tonylg

Legend
We are just coming into prime grass season here, so I'll be playing on it a bit over the next few months.

Cool in the heat, balls coming through with pace, no stupidly high bounces and the ability to attack the net .. I can't wait.
 

toby55555

Hall of Fame
Played a lot on grass as my school had fantastic courts. Later I was not so enamoured of the surface as most clubs didn’t seem to have the expertise to keep them in tip top condition and the unpredictable bounce was annoying. I did get to play as a guest on Queens Court No1 and that was amazing, as flat and even a hard court but faster with a lower bounce. At their best a great surface but most clubs have replaced now with courts requiring less maintenance.
 

2nd Serve Ace

Hall of Fame
Played exactly one time on grass as kid about 30 years ago.

Remember the other kid had this can-opener low slice serve that seemed to bounce 90° left and maybe a foot high!
 
Yes and its an absolute amazing surface to play on. Played at the International Hall of Fame in Newport on the same courts as the ATP event.

Awesome time! Is so easy on the body, barely any wear and tear over the span of a tournament.

Here is a point of me playing on the surface:

Wish I had more footage bc I miss that event but maybe I'll go back and play again.
 

Cashman

Hall of Fame
Do you guys have grass court events for your juniors?

Here in Australia we have separate state and national championships for hardcourt, grass and clay.

It’s a good initiative, and gives a lot of kids experience on surfaces that they may not be exposed to much on a week to week basis.
 

OnTheLine

Hall of Fame
I only get to play on hard courts here at home. I have played on har-tru clay while on vacations and absolutely loved it.

Have played on carpet courts. Didn't seem safe especially near the seams. But very very fast and rewards a good serve as well as a low slice shot.

On another vacation got to play on grass. Sh&tshow. Outdoor grass court in MN. It was at a private home (friend of a friend of a friend of a business client) and in the worst condition. Seemed to not have been leveled ... it definitely tilted at somewhat of a diagonal. Lumps and bumps and divots everywhere. Injury waiting to happen and not fun tennis.

Yeah. I should say that I have never played on grass ... because certainly that shouldn't count.
 

socallefty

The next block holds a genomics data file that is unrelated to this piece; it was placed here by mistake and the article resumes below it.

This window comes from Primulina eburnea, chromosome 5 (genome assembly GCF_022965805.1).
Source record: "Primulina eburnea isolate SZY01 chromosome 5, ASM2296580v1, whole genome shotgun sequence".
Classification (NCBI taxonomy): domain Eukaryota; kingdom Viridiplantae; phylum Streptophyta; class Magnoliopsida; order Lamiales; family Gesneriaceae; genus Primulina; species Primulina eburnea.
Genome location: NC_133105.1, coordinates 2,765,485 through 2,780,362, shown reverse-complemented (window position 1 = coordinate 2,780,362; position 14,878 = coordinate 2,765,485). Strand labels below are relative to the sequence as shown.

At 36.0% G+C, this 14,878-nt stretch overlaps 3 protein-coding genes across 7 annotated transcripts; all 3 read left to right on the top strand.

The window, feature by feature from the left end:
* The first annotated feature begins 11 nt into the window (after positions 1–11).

Hall of Fame
Do you guys have grass court events for your juniors?

Here in Australia we have separate state and national championships for hardcourt, grass and clay.

It’s a good initiative, and gives a lot of kids experience on surfaces that they may not be exposed to much on a week to week basis.
Apart from a handful of private clubs in major metropolitan areas, we don’t have grass or clay courts period in most of the US. So, we usually don’t have juniors with any experience playing on anything outside of hard courts and that’s a problem for US tennis.

The USTA has built a National Training center in Florida with many green clay and some red clay courts and are training some of the top juniors there. But, you have to be a top junior willing to leave your family at a young age and go live in Florida to benefit from that and so, I don’t think it is going to help develop a lot of players from around the country. The USTA is better off building centers like that in all the major regions of thy country or at least proving maintenance funding for more public parks to have clay courts.
 

Henry Hub

Rookie
My club growing up had 10 hard and 10 grass courts, which made securing a court with your second tier junior booking rights a bit of a hassle most of the year but was worth it for the summer when the grass became playable.

While learning to play on grass has contributed to my lack of a back-court game (I’ve always felt the back fence to the service box is a bit “There Be Dragons”), I will always have wonderful PG Wodehouse-style memories of spending long summer days playing on the immaculate courts or flopping down on the turfed banks beside the courts to chat, the smell of freshly cut grass, the newly painted lines and morning dew, playing bare-footed when it got too hot and cooling off in the sprinklers when they came on in the middle of the day. There is also almost nothing in tennis to my mind as aesthetically pleasing as playing on a grass court on a sunny summer evening as the sunlight dapples the turf and the shadows creep across the court. The midges can be a right pain though.

As said above though, playing on a poorly maintained grass court is a total waste of time (and the amount of work and associated cost for proper maintenance is eye-watering). While I was lucky that my club’s courts were extremely well-maintained (teams of juniors from France, Spain and Argentina used to play the annual tournament, including one G Coria), I have played on grass courts that were as even as a WW1 battlefield. At that point the court becomes a waste of space and you might as well just rip it up and put down an easier surface to maintain. The only problem is that this has resulted in the surfeit of artificial grass courts in the UK which I have never gelled with.
 

socallefty

Hall of Fame
I will always have wonderful PG Wodehouse-style memories of spending long summer days playing on the immaculate courts or flopping down on the turfed banks beside the courts to chat, the smell of freshly cut grass, the newly painted lines and morning dew, playing bare-footed when it got too hot and cooling off in the sprinklers when they came on in the middle of the day. There is also almost nothing in tennis to my mind as aesthetically pleasing as playing on a grass court on a sunny summer evening as the sunlight dapples the turf and the shadows creep across the court.
I don’t have memories of playing tennis on grass courts growing up…but I have wonderful memories of lazing away weekend afternoons reading PG Wodehouse books!
 

LOBALOT

Hall of Fame